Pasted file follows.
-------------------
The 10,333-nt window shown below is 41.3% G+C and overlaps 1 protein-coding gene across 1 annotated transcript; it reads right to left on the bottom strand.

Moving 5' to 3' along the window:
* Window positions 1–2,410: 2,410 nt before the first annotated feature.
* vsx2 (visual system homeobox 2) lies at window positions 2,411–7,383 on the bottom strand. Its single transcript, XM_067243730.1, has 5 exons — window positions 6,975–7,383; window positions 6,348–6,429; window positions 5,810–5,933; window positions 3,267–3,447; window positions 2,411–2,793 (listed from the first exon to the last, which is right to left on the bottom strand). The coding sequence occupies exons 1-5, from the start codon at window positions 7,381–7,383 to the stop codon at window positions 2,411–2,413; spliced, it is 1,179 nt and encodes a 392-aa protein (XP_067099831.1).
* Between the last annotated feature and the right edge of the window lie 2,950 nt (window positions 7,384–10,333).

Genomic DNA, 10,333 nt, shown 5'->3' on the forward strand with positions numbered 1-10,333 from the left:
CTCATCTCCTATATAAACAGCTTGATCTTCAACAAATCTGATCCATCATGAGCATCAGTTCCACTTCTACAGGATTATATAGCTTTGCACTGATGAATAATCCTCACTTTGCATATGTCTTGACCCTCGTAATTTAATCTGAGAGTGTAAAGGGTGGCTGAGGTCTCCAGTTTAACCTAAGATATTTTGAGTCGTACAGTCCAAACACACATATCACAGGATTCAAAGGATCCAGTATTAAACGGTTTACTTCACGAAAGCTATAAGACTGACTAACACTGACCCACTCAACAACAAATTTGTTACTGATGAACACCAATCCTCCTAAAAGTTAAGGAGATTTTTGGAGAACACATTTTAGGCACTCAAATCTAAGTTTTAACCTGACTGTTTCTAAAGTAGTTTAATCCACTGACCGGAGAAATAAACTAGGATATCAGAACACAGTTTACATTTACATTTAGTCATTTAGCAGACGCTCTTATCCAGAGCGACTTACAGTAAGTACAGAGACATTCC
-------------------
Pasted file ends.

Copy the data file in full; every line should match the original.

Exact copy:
The 10,333-nt window shown below is 41.3% G+C and overlaps 1 protein-coding gene across 1 annotated transcript; it reads right to left on the bottom strand.

Moving 5' to 3' along the window:
* Window positions 1–2,410: 2,410 nt before the first annotated feature.
* vsx2 (visual system homeobox 2) lies at window positions 2,411–7,383 on the bottom strand. Its single transcript, XM_067243730.1, has 5 exons — window positions 6,975–7,383; window positions 6,348–6,429; window positions 5,810–5,933; window positions 3,267–3,447; window positions 2,411–2,793 (listed from the first exon to the last, which is right to left on the bottom strand). The coding sequence occupies exons 1-5, from the start codon at window positions 7,381–7,383 to the stop codon at window positions 2,411–2,413; spliced, it is 1,179 nt and encodes a 392-aa protein (XP_067099831.1).
* Between the last annotated feature and the right edge of the window lie 2,950 nt (window positions 7,384–10,333).

Genomic DNA, 10,333 nt, shown 5'->3' on the forward strand with positions numbered 1-10,333 from the left:
CTCATCTCCTATATAAACAGCTTGATCTTCAACAAATCTGATCCATCATGAGCATCAGTTCCACTTCTACAGGATTATATAGCTTTGCACTGATGAATAATCCTCACTTTGCATATGTCTTGACCCTCGTAATTTAATCTGAGAGTGTAAAGGGTGGCTGAGGTCTCCAGTTTAACCTAAGATATTTTGAGTCGTACAGTCCAAACACACATATCACAGGATTCAAAGGATCCAGTATTAAACGGTTTACTTCACGAAAGCTATAAGACTGACTAACACTGACCCACTCAACAACAAATTTGTTACTGATGAACACCAATCCTCCTAAAAGTTAAGGAGATTTTTGGAGAACACATTTTAGGCACTCAAATCTAAGTTTTAACCTGACTGTTTCTAAAGTAGTTTAATCCACTGACCGGAGAAATAAACTAGGATATCAGAACACAGTTTACATTTACATTTAGTCATTTAGCAGACGCTCTTATCCAGAGCGACTTACAGTAAGTACAGAGACATTCC